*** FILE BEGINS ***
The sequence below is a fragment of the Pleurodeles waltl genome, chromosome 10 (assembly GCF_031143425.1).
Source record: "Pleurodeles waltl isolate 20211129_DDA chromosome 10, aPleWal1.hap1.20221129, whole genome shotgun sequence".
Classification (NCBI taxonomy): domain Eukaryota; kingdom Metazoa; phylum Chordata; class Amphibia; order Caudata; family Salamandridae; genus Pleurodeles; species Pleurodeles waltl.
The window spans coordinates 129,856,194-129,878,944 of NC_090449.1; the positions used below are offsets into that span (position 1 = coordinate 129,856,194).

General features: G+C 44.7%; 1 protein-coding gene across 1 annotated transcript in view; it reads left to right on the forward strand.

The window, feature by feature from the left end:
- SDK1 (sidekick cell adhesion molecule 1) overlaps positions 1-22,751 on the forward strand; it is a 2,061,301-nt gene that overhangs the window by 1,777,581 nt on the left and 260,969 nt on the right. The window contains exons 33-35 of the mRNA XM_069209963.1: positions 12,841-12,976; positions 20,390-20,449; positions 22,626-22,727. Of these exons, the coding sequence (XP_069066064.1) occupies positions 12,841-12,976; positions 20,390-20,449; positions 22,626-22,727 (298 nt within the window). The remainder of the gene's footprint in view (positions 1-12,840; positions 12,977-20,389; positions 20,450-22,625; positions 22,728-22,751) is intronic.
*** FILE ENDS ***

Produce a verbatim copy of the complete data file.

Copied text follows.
The sequence below is a fragment of the Pleurodeles waltl genome, chromosome 10 (assembly GCF_031143425.1).
Source record: "Pleurodeles waltl isolate 20211129_DDA chromosome 10, aPleWal1.hap1.20221129, whole genome shotgun sequence".
Classification (NCBI taxonomy): domain Eukaryota; kingdom Metazoa; phylum Chordata; class Amphibia; order Caudata; family Salamandridae; genus Pleurodeles; species Pleurodeles waltl.
The window spans coordinates 129,856,194-129,878,944 of NC_090449.1; the positions used below are offsets into that span (position 1 = coordinate 129,856,194).

General features: G+C 44.7%; 1 protein-coding gene across 1 annotated transcript in view; it reads left to right on the forward strand.

The window, feature by feature from the left end:
- SDK1 (sidekick cell adhesion molecule 1) overlaps positions 1-22,751 on the forward strand; it is a 2,061,301-nt gene that overhangs the window by 1,777,581 nt on the left and 260,969 nt on the right. The window contains exons 33-35 of the mRNA XM_069209963.1: positions 12,841-12,976; positions 20,390-20,449; positions 22,626-22,727. Of these exons, the coding sequence (XP_069066064.1) occupies positions 12,841-12,976; positions 20,390-20,449; positions 22,626-22,727 (298 nt within the window). The remainder of the gene's footprint in view (positions 1-12,840; positions 12,977-20,389; positions 20,450-22,625; positions 22,728-22,751) is intronic.